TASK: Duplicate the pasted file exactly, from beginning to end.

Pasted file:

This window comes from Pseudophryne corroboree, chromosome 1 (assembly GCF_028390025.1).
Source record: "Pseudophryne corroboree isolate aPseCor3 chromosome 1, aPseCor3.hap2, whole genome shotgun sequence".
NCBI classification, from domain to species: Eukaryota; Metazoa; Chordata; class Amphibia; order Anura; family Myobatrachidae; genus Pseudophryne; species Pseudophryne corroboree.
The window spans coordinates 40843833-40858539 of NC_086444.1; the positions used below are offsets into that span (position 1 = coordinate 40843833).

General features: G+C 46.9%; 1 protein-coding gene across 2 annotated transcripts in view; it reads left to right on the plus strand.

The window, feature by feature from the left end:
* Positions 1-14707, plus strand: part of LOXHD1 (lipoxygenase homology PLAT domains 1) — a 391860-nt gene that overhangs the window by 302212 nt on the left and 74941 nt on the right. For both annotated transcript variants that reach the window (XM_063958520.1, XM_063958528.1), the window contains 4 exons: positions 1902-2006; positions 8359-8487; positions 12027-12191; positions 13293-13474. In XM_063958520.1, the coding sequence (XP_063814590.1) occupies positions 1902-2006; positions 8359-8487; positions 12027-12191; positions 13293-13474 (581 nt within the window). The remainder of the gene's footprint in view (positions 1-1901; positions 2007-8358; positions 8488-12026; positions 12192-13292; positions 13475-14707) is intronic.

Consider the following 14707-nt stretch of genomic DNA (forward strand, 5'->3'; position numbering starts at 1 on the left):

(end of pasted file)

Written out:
This window comes from Pseudophryne corroboree, chromosome 1 (assembly GCF_028390025.1).
Source record: "Pseudophryne corroboree isolate aPseCor3 chromosome 1, aPseCor3.hap2, whole genome shotgun sequence".
NCBI classification, from domain to species: Eukaryota; Metazoa; Chordata; class Amphibia; order Anura; family Myobatrachidae; genus Pseudophryne; species Pseudophryne corroboree.
The window spans coordinates 40843833-40858539 of NC_086444.1; the positions used below are offsets into that span (position 1 = coordinate 40843833).

General features: G+C 46.9%; 1 protein-coding gene across 2 annotated transcripts in view; it reads left to right on the plus strand.

The window, feature by feature from the left end:
* Positions 1-14707, plus strand: part of LOXHD1 (lipoxygenase homology PLAT domains 1) — a 391860-nt gene that overhangs the window by 302212 nt on the left and 74941 nt on the right. For both annotated transcript variants that reach the window (XM_063958520.1, XM_063958528.1), the window contains 4 exons: positions 1902-2006; positions 8359-8487; positions 12027-12191; positions 13293-13474. In XM_063958520.1, the coding sequence (XP_063814590.1) occupies positions 1902-2006; positions 8359-8487; positions 12027-12191; positions 13293-13474 (581 nt within the window). The remainder of the gene's footprint in view (positions 1-1901; positions 2007-8358; positions 8488-12026; positions 12192-13292; positions 13475-14707) is intronic.

Consider the following 14707-nt stretch of genomic DNA (forward strand, 5'->3'; position numbering starts at 1 on the left):